Here Tait works with the motif, which would dominate much of her subsequent work, of successive images shown in brief shots underneath lengthier blocks of sound, which are related to the pictures in a thematic or atmosphere-setting capacity. Using a more contiguous soundtrack with edited visuals is strongly tied to a poet’s structural sense translated to film, for Tait, as anyone who works in verse, invariably thinks of both images and sound in terms of their duration. With poetry, it is two elemental considerations coexisting on the page – that is to say, the sound of the words, and the pictures that they signify or create as a whole – whose length is at the forefront of the poet’s intuitive reasoning. Interestingly Tait seeks to create a discontinuity between those two by having them exist not only on separate layers from one another, but also on a different pace and scale.

Tait uses as inspiration Hugh MacDiarmid’s own poems, their words and images, for her structuring of her film about him. While he recites his poem “Somersault” on the audio track, we see the elderly MacDiarmid (née C.M. Grieve) traversing the ledge of a short wall in downtown Edinburgh, and then walking carefully along the curb as if it were a tightrope, while walking an invisible dog. These sequences at once portray the poet as an eccentric, somehow existing at odds with the concrete city of other people, and also as a burdened dreamer, imagining, as Tait put it, the Earth rotating around his foot with him as an axis point, indicative of the precariousness in both inhabiting the world and being at pains to represent it the way one sees it. These scenes of self-conscious playacting are coupled with very candid shots of MacDiarmid talking to various locals inside of a crowded pub. So he is an outsider, lost in his writing, but also a native and well-loved part of the landscape.

Did you say it’s made of waves?
Yes, that’s it.
I wonder what the waves are made of.
Oh, waves are made of waves.
Waves are what they are,
Shimmeringness,
Oscillation,
Rhythmical movement which is the inherent essence of all things.

– Margaret Tait, “Light,” from The Hen and the Bees

Still from 'Hugh MacDiarmid, a Portrait'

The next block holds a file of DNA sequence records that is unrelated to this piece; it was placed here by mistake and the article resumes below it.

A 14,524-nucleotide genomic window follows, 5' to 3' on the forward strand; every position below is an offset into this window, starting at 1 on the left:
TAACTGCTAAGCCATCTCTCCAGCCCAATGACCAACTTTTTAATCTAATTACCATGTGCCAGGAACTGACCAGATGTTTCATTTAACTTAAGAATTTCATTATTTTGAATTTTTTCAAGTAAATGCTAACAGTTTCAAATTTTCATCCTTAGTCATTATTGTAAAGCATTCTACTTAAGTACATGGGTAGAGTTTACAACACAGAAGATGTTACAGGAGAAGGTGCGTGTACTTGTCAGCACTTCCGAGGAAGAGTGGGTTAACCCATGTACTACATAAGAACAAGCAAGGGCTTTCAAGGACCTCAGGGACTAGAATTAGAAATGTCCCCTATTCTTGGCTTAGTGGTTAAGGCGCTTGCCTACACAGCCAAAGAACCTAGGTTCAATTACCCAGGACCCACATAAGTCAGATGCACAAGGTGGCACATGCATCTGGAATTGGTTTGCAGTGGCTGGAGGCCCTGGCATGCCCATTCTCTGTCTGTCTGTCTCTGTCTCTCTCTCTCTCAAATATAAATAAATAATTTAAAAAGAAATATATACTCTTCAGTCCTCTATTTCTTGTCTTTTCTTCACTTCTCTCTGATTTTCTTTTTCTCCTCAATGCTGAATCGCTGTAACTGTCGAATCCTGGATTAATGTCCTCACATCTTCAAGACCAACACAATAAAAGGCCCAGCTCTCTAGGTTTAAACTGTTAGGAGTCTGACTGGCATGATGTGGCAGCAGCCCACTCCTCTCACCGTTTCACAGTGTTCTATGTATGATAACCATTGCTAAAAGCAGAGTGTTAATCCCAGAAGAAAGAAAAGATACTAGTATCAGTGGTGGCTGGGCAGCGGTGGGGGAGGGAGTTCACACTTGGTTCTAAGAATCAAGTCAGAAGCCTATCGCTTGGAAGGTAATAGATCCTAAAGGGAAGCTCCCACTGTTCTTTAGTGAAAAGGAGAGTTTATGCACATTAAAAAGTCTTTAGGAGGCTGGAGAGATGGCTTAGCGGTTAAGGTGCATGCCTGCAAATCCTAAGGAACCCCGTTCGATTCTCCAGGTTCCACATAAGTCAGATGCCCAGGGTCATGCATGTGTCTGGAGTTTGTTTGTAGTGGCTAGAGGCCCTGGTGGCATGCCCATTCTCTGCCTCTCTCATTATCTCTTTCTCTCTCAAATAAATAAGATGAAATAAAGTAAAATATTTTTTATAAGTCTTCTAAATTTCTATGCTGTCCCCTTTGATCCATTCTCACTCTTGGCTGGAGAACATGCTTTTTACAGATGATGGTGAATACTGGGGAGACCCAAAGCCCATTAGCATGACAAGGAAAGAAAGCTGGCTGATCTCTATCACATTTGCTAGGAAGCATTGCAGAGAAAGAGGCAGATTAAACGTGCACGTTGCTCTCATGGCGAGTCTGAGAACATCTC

Hugh MacDiarmid, a Portrait (1964)

Continuing in Tait’s rarely abating playfulness, films such as Calypso (1955), Painted Eightsome (1970), and John Macfadyen (The Stripes in the Tartan) showcase Tait’s style of direct animation, and are some of her only works whose soundtracks use synchronous music. A more consummate and absolute rendering of the rough-hewn, handmade style that pervades all of her work, Tait’s colorful abstractions dance across the frame in restless layers. Endearing, challenging, homespun: her aesthetic, regardless of the medium, is a liberating one.

Fire, used so often Where I Am Is Here, figures prominently in Aerial, whose basis is the four elements. In the earlier work it is represented in bonfires, alternately glowing in a lonely darkness or, disconcertingly, in the bacchanalia of an Edinburgh street with boys dancing about and feeding it with furniture. What it means for Tait, so concerned with light in terms of its distinguishing of a particular moment or setting, is the energy of light in its most immediate, destructive, but still diabolically ephemeral form.

The later film, Aerial, travels through phases of a tinted monochrome with exaggerated soundtrack (for instance, the tape-wobbled sounds of bells) corresponding with the pictures, and full color scenes set to environmental noises. Air comes to her windowsill in the form of birds, water falls slowly as snowflakes or seeps gradually into the ground. These things mingle but exist on their own time scale, shown in what Lucy Reynolds calls Tait’s “subtle interventions into the order of things.” In a different sense, the dirt, upset with a pitchfork to reveal a village of worms, is most strikingly redolent of Tait’s tactile approach to celluloid; she turns it over in her hands, feeling through it and revealing the vibrancy that underlies every subtle shiver and gleam.

Still from 'John Macfadyen (The Stripes in the Tartan)'

John Macfadyen (The Stripes in the Tartan) (1970)

What Where I Am Is Here is to Edinburgh, Aerial and Colour Poems (1974) are to Orkney, being affectionate explorations of the details that find themselves in front of the camera, at a particular moment, with location being incidental. Colour Poems moves through very affecting, introverted scenes along the shoreline (Tait compares the words “incense” and “innocence”) and a young girl secretively opening a box whose contents is a moving frame of hand-scratched, animated lines. From there it goes on to the bustling scrape of progress in a small city, with all its cast-off, modern effluvia, only to feel grounded again in a serene field of poppies. And then, through the stone shingles of an ancient house, shoots of grass have emerged.